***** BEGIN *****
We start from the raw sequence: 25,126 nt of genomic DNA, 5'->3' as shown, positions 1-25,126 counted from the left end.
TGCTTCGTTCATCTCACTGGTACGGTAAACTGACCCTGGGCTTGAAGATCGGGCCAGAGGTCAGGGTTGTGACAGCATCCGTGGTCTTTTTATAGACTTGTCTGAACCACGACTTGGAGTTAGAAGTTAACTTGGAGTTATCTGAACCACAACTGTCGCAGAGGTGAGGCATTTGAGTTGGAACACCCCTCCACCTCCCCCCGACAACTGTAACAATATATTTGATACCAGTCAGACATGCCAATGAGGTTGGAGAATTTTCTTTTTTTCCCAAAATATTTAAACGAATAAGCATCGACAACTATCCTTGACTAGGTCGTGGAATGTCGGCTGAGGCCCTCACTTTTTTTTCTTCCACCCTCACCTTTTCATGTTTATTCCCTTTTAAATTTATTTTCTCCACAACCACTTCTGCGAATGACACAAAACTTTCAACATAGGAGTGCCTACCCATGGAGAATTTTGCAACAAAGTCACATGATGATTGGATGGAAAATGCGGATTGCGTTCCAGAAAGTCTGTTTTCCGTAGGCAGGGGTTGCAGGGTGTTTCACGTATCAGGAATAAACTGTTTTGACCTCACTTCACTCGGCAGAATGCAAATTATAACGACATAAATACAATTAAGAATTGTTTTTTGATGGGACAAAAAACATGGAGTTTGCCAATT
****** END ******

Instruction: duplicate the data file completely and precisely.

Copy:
We start from the raw sequence: 25,126 nt of genomic DNA, 5'->3' as shown, positions 1-25,126 counted from the left end.
TGCTTCGTTCATCTCACTGGTACGGTAAACTGACCCTGGGCTTGAAGATCGGGCCAGAGGTCAGGGTTGTGACAGCATCCGTGGTCTTTTTATAGACTTGTCTGAACCACGACTTGGAGTTAGAAGTTAACTTGGAGTTATCTGAACCACAACTGTCGCAGAGGTGAGGCATTTGAGTTGGAACACCCCTCCACCTCCCCCCGACAACTGTAACAATATATTTGATACCAGTCAGACATGCCAATGAGGTTGGAGAATTTTCTTTTTTTCCCAAAATATTTAAACGAATAAGCATCGACAACTATCCTTGACTAGGTCGTGGAATGTCGGCTGAGGCCCTCACTTTTTTTTCTTCCACCCTCACCTTTTCATGTTTATTCCCTTTTAAATTTATTTTCTCCACAACCACTTCTGCGAATGACACAAAACTTTCAACATAGGAGTGCCTACCCATGGAGAATTTTGCAACAAAGTCACATGATGATTGGATGGAAAATGCGGATTGCGTTCCAGAAAGTCTGTTTTCCGTAGGCAGGGGTTGCAGGGTGTTTCACGTATCAGGAATAAACTGTTTTGACCTCACTTCACTCGGCAGAATGCAAATTATAACGACATAAATACAATTAAGAATTGTTTTTTGATGGGACAAAAAACATGGAGTTTGCCAATT